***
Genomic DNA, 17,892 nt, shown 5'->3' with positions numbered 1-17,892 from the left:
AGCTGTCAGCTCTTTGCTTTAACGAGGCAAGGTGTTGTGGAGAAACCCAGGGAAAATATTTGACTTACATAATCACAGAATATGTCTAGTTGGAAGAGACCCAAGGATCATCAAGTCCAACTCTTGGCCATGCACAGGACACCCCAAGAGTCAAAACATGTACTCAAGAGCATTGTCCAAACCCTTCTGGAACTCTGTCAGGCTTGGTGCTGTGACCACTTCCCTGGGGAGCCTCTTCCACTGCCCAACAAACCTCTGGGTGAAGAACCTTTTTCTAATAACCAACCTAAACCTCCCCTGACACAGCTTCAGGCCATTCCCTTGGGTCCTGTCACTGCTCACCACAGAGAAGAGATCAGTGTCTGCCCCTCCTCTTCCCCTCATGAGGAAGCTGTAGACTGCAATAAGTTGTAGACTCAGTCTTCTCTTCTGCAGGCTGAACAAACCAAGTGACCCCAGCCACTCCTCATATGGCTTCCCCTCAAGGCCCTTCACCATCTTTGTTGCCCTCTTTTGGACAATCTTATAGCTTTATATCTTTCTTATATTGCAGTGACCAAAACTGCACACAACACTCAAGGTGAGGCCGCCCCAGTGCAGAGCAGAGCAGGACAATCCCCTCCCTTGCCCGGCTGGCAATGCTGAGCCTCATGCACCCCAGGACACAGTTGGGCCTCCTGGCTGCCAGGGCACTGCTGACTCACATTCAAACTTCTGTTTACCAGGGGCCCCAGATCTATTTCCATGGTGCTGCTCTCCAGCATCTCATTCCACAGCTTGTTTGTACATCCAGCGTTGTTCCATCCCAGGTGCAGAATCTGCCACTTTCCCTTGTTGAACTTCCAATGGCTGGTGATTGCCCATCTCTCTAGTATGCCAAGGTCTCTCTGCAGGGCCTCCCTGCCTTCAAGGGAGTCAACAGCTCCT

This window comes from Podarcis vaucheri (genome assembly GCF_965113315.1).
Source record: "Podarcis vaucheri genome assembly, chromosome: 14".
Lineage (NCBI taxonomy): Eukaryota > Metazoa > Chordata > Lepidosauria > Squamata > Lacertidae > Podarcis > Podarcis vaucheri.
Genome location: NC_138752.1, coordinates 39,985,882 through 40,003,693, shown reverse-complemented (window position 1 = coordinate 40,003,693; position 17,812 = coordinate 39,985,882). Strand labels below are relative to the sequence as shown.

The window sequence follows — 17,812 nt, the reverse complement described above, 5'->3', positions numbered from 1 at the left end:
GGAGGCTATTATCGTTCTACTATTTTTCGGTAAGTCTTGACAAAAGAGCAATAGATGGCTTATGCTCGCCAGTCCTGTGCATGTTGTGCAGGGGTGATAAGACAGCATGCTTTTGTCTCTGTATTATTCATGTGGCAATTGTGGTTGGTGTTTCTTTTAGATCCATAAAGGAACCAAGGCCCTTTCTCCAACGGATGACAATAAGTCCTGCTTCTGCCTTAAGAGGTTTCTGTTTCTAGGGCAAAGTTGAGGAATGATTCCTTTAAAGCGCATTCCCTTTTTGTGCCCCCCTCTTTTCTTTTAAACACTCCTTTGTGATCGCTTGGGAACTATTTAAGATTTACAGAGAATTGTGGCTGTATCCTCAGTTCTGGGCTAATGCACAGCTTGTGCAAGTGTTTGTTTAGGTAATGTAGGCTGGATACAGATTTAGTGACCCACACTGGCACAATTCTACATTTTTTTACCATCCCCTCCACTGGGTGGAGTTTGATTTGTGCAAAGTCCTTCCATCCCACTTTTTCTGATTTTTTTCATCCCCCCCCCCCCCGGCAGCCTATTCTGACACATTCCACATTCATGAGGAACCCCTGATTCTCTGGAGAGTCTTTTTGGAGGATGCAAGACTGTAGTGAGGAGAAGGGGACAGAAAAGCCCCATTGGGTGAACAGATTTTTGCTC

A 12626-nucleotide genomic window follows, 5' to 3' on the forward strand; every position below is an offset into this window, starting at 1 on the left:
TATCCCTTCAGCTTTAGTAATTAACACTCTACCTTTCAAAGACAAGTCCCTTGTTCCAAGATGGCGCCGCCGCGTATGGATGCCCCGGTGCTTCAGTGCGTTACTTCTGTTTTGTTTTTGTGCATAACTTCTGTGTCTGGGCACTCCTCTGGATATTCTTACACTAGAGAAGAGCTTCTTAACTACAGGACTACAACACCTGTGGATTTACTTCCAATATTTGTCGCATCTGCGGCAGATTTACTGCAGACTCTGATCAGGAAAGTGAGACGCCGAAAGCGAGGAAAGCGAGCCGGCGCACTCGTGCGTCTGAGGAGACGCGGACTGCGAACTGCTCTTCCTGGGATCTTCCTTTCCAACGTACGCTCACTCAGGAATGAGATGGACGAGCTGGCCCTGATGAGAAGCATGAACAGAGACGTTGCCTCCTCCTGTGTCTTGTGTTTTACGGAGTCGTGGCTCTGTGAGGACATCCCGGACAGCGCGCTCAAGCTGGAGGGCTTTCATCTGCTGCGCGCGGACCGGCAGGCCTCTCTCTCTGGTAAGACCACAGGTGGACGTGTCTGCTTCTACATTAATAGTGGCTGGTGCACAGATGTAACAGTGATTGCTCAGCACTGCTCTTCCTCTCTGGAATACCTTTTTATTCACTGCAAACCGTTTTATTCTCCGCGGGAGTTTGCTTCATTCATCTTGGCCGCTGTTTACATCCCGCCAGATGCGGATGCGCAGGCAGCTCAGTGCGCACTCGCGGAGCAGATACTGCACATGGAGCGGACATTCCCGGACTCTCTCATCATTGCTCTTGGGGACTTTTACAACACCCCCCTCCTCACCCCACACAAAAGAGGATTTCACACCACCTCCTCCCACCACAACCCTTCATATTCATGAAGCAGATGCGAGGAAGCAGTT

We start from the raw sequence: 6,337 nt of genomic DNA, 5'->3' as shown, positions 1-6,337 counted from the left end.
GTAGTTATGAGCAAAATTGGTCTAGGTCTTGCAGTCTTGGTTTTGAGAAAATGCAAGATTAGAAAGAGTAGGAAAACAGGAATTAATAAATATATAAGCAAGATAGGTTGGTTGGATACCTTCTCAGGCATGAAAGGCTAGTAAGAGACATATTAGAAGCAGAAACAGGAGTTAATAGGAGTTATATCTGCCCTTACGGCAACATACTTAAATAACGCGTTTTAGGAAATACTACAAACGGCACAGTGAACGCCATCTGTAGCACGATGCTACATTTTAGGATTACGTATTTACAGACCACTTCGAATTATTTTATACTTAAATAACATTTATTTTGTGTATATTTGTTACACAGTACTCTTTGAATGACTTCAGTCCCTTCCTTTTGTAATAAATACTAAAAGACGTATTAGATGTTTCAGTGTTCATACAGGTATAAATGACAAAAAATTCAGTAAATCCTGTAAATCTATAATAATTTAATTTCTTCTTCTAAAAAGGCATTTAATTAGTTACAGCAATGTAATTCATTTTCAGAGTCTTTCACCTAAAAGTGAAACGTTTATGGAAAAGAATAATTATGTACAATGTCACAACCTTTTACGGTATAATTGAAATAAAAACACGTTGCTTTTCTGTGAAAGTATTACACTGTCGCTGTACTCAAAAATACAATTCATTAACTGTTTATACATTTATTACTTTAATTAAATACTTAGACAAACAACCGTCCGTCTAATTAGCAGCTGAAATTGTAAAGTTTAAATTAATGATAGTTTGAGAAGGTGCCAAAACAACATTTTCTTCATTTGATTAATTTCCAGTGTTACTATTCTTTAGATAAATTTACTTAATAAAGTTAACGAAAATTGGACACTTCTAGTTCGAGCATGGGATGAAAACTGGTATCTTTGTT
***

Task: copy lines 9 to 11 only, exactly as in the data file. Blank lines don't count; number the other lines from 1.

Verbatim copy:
A 12626-nucleotide genomic window follows, 5' to 3' on the forward strand; every position below is an offset into this window, starting at 1 on the left:
TATCCCTTCAGCTTTAGTAATTAACACTCTACCTTTCAAAGACAAGTCCCTTGTTCCAAGATGGCGCCGCCGCGTATGGATGCCCCGGTGCTTCAGTGCGTTACTTCTGTTTTGTTTTTGTGCATAACTTCTGTGTCTGGGCACTCCTCTGGATATTCTTACACTAGAGAAGAGCTTCTTAACTACAGGACTACAACACCTGTGGATTTACTTCCAATATTTGTCGCATCTGCGGCAGATTTACTGCAGACTCTGATCAGGAAAGTGAGACGCCGAAAGCGAGGAAAGCGAGCCGGCGCACTCGTGCGTCTGAGGAGACGCGGACTGCGAACTGCTCTTCCTGGGATCTTCCTTTCCAACGTACGCTCACTCAGGAATGAGATGGACGAGCTGGCCCTGATGAGAAGCATGAACAGAGACGTTGCCTCCTCCTGTGTCTTGTGTTTTACGGAGTCGTGGCTCTGTGAGGACATCCCGGACAGCGCGCTCAAGCTGGAGGGCTTTCATCTGCTGCGCGCGGACCGGCAGGCCTCTCTCTCTGGTAAGACCACAGGTGGACGTGTCTGCTTCTACATTAATAGTGGCTGGTGCACAGATGTAACAGTGATTGCTCAGCACTGCTCTTCCTCTCTGGAATACCTTTTTATTCACTGCAAACCGTTTTATTCTCCGCGGGAGTTTGCTTCATTCATCTTGGCCGCTGTTTACATCCCGCCAGATGCGGATGCGCAGGCAGCTCAGTGCGCACTCGCGGAGCAGATACTGCACATGGAGCGGACATTCCCGGACTCTCTCATCATTGCTCTTGGGGACTTTTACAACACCCCCCTCCTCACCCCACACAAAAGAGGATTTCACACCACCTCCTCCCACCACAACCCTTCATATTCATGAAGCAGATGCGAGGAAGCAGTT

We start from the raw sequence: 6,337 nt of genomic DNA, 5'->3' as shown, positions 1-6,337 counted from the left end.